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Western Fisheries Research Center

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Events

USGS Scientists at Western Fish Disease Workshop

USGS Scientist Participates in Outreach at 4-H Camp

New Publications

New USGS Report on Natural Salmon Recolonization following Dam Removal

New Publication Examines Lake Food Webs Under Hydrologic Disturbance

Press Inquiries/Media

On May 17, 2018, a news release from Washington Department of Fish and Wild...

Research by USGS Western Fisheries Research Center scientists Gael Kurath a...

Research

USGS hosts scientist from Tunisa

USGS Presents at Anadromous Fish Evaluation Program Review

Honors

USGS Scientists to Receive 2017 Best Paper in Journal of Aquatic Animal Health

USGS Scientists to Receive DOI Unit Award for Excellence of Service

Welcome

Research at the Western Fisheries Research Center focuses on the environmental factors responsible for the creation, maintenance, and regulation of fish populations including their interactions in aquatic communities and ecosystems. Within these pages you will find research information on Pacific salmon; western trout, charr, and resident riverine fishes; desert and inland fishes; aquatic ecosystems and their resources, and many other topics.

Bringing the UAS in for landing photograph of steelhead salmon photograph Skagit River tidal delta habitat photograph spawning Lost River sucker photograph of fish sampling photograph of zebrafish
WFRC Science Takes to the Skies with Unmanned Aerial Systems
Fisheries research comes with many challenges and innovative solutions. For example, how do you safely count salmon redds over 60 miles in one of the largest rivers in the western U.S.? In the fall of 2017, scientists at the WFRC began using a small unmanned aerial system (UAS, aka "drone") to assist project cooperators with the annual monitoring of the Snake River fall Chinook salmon population. [Read more]
Steelhead Life History Study in White Creek on the Yakama Nation Reservation
White Creek is a tributary of the Klickitat River that is entirely within the Yakama Nation Indian Reservation. Fishery biologists from the U.S. Geological Survey have teamed with fishery biologists from the Yakama Nation to conduct a life history study of the juvenile steelhead using small electronic tags. [Read more]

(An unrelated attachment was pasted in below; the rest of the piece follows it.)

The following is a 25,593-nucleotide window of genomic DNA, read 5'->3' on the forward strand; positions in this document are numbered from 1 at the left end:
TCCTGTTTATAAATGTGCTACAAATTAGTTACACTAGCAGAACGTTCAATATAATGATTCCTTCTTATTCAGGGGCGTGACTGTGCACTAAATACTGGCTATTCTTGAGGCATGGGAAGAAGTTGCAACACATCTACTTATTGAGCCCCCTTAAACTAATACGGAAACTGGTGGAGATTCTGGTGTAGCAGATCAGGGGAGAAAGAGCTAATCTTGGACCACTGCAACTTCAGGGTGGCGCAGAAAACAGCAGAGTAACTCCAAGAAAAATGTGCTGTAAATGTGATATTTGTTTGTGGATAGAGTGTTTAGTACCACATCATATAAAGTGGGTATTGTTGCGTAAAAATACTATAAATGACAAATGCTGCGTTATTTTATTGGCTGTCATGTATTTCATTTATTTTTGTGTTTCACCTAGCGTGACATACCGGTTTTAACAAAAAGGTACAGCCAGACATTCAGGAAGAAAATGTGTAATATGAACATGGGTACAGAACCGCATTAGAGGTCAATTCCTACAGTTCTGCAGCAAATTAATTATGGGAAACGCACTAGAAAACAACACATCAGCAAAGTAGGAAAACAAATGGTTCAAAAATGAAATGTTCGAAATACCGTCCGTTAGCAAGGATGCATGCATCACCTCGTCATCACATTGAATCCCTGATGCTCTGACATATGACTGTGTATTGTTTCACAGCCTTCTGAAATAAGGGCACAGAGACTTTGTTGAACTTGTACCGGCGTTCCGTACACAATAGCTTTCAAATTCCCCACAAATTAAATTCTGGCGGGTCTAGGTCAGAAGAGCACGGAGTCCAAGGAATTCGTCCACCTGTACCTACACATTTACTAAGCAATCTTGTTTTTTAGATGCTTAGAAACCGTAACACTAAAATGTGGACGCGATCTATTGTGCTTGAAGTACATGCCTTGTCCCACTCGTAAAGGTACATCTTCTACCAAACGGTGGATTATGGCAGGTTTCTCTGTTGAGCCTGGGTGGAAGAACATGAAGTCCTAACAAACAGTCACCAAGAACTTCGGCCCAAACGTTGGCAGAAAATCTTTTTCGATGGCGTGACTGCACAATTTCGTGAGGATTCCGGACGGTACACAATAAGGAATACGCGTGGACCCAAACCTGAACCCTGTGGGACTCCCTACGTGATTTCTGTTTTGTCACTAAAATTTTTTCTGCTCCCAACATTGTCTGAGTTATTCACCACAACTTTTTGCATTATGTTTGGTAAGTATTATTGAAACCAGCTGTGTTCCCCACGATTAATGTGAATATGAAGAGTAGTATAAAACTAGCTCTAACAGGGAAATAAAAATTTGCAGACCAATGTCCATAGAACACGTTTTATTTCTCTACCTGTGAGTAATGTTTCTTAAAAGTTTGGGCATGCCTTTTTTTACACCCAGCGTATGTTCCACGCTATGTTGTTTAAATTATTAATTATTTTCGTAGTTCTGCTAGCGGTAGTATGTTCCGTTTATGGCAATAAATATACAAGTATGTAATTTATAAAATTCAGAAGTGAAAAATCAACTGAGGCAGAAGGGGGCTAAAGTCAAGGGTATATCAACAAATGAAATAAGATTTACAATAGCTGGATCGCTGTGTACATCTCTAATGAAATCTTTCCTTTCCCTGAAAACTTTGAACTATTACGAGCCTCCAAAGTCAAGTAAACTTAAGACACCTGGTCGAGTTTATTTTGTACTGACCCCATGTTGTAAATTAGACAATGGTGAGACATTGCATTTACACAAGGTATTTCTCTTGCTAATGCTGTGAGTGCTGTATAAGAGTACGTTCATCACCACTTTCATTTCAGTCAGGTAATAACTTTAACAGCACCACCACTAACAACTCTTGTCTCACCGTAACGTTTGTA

Puget Sound Fall Chinook Estuarine Utilization
The widespread loss of estuarine and nearshore habitats throughout Puget Sound comes at a price. Puget Sound Chinook salmon are just one of many species whose populations have declined to precariously low levels (ESA threatened status) due to a variety of perturbations, including estuarine and coastal development. [Read more]
Spawning Lost River suckers
Lost River suckers are long-lived catostomids endemic to the Upper Klamath River Basin in Oregon and California. They were listed as endangered under the U.S. endangered Species Act in 1988 because of range contractions, declines in abundance, and a lack of evidence of recent recruitment to adult populations. [Read more]
Rock Creek Fish Population and Life History Assessment (Washington)
The stock of steelhead (Oncorhynchus mykiss) present in Rock Creek has been listed as "threatened" under the Endangered Species Act. The research conducted by the USGS, in coordination with the Yakama Nation, is designed to determine stream habitat conditions, fish abundance, and fish life history characteristics such as movement, growth, and distribution. [Read more]
Zebrafish (Danio rerio)
Zebrafish are a small (3 to 4 cm), tropical, freshwater, cyprinids that are very popular ornamental/aquaria fish species. This fish species has become a powerful model organism for the study of vertebrate biology, developmental and genetic research, and more recently infectious disease studies. [Read more]
-- Featured Scientist --   -- Blast from the Past --
  • Summer Burdick is a fishery biologist at the Klamath Falls Field Station, Klamath Falls, OR. Summer’s primary research interests are understanding the ecology of federally endangered Lost River and shortnose suckers, adaptation of quantitative sampling methods for habitat use studies of rare fishes, and analysis of large underutilized remotely collected PIT tag data sets. <MORE>
  • How Infectious Hematopoietic Necrosis (IHN) Got its Name: Beginning in the 1950s, a series of highly explosive disease outbreaks began decimating hatcheries trying to raise young Pacific salmon and trout in several locations on the west coast of North America. <MORE>

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